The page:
Community Cooker (Jiko ya Jamii)

Exhibition: Cities | October 5, 2011 by

The majority of Kenya’s forty million inhabitants use wood and charcoal fires for cooking. These fires cause respiratory diseases, contribute to greenhouse gases, and denude local forests and scrub lands. One alternative is the Community Cooker (Jiko ya jamii in Swahili), a communal oven that uses trash as fuel for the Laini Saba community in Nairobi’s Kibera informal settlement.

In the mid-1990s, Nairobi-based architect Jim Archer was increasingly concerned about the amount of discarded refuse piling up in Kenya and many other developing countries. He designed the Community Cooker as a simple, inexpensive machine, easily built and repaired by local communities, with minimal operating expenses. It is described as “cash-free heat”: residents collect, transport, or sort the trash in exchange for time cooking or heating or distilling drinking water. Others pay five Kenyan shillings (about six cents)—less than the cost of kerosene or charcoal—to use the cooker.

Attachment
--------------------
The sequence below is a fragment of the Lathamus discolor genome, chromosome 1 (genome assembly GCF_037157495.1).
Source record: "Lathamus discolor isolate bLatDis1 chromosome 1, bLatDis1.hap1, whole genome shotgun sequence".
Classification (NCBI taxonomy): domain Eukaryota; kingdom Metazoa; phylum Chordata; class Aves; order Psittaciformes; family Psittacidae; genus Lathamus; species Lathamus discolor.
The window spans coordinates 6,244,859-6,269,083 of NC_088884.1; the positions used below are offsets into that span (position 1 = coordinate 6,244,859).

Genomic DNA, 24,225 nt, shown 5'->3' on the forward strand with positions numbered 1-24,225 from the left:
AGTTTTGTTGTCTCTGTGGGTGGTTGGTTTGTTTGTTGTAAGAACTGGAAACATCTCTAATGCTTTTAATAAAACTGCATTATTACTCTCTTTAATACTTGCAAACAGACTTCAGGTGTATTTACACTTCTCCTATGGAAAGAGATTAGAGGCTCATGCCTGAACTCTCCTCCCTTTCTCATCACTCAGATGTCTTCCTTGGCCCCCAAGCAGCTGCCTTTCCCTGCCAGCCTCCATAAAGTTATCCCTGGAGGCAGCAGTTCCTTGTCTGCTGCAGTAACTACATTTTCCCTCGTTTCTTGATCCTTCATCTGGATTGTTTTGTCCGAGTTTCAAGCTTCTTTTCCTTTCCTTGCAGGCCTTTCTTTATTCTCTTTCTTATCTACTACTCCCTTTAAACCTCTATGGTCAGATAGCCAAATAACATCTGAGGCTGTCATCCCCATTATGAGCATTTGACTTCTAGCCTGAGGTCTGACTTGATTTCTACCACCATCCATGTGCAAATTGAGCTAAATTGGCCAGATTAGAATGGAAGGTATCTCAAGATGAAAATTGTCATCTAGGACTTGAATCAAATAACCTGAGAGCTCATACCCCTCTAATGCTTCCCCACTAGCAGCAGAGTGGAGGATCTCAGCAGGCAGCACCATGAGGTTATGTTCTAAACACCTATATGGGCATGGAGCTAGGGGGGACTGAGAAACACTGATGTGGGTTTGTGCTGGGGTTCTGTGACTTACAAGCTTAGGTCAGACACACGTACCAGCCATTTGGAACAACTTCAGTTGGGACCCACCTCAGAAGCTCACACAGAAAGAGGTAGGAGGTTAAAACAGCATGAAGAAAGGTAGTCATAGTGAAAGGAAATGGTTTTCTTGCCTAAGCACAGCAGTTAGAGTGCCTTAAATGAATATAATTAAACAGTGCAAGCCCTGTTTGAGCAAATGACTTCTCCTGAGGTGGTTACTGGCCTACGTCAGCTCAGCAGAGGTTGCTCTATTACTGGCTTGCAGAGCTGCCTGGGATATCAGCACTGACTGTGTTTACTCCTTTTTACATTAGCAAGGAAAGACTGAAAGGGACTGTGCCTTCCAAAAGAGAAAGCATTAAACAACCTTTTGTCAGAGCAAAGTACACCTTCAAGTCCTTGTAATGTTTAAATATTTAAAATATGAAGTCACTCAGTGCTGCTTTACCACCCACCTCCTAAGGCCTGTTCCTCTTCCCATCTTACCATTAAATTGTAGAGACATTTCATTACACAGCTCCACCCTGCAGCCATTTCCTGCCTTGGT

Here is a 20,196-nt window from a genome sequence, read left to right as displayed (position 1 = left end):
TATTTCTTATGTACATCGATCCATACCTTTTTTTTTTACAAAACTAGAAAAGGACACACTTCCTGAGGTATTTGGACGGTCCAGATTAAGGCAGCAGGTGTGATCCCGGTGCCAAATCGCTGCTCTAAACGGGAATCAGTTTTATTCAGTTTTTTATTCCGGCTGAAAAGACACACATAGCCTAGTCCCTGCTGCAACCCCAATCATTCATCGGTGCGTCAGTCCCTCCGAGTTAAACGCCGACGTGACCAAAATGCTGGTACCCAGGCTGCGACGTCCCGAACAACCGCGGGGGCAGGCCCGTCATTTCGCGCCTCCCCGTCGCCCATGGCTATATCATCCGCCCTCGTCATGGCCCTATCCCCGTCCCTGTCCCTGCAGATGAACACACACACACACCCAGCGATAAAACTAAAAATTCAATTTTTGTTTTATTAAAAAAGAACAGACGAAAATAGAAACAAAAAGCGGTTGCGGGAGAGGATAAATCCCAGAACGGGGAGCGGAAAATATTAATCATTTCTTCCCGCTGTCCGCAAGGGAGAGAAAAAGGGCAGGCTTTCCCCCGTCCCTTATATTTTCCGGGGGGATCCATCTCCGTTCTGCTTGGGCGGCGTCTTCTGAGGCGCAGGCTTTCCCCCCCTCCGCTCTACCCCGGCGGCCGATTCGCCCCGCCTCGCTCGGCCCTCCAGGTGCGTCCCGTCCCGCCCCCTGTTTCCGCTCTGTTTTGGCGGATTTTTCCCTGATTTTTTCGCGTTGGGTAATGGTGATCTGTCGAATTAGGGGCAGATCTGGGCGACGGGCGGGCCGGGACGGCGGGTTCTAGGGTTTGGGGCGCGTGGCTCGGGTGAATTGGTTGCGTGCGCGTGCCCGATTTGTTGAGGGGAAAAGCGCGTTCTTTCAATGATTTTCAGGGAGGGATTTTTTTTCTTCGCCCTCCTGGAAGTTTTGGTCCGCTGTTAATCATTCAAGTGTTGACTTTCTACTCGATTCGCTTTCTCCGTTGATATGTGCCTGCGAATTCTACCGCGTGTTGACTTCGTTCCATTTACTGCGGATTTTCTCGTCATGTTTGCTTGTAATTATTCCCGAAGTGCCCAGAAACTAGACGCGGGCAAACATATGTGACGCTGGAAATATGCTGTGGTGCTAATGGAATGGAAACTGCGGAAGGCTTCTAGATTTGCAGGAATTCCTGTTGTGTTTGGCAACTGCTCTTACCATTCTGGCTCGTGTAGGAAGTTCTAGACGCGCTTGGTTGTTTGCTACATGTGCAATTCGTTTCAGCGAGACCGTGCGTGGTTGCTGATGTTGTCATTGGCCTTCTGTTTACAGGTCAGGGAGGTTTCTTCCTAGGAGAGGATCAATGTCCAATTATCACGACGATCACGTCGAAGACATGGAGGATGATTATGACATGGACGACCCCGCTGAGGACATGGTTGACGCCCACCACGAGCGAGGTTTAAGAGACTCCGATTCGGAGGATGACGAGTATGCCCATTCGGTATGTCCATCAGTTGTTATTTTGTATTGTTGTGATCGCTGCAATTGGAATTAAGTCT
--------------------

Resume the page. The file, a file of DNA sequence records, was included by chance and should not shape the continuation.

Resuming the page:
Under the management of the community-based organization Ushirika wa Usafi (“corporation of cleanliness”), the trash is sorted onto racks, dried, and shoveled down a slide into the burn box. Recyclables are placed in bins to be sold and non-combustibles like rubber and glass are set aside. Biodegradable scraps that fall through become compost manure. A resident jua-kali (“informally trained”) engineer’s innovative oil and water combustion enables the oven’s high heat of 875° Celsius (1607˚ Fahrenheit)—hot enough to burn plastic, paper, garbage, and old rags without toxic fumes, or even melt metal for a possible smelting business. Each oven is large enough to bake ten loaves of bread, roast a goat, or fire clay pots. There are also eight submerged hotplates that people use to boil eggs for sale or cook meals for their families, and five stalls to take hot showers.

Architects: James Howard Archer and Mumo Musuva, Planning Systems Services. Technical support: Arup Cause, Chris Print, Noel Johnson. Laini Saba village, Kibera informal settlement, Nairobi, Kenya, 1993–present. Stone, iron sheets, wire mesh


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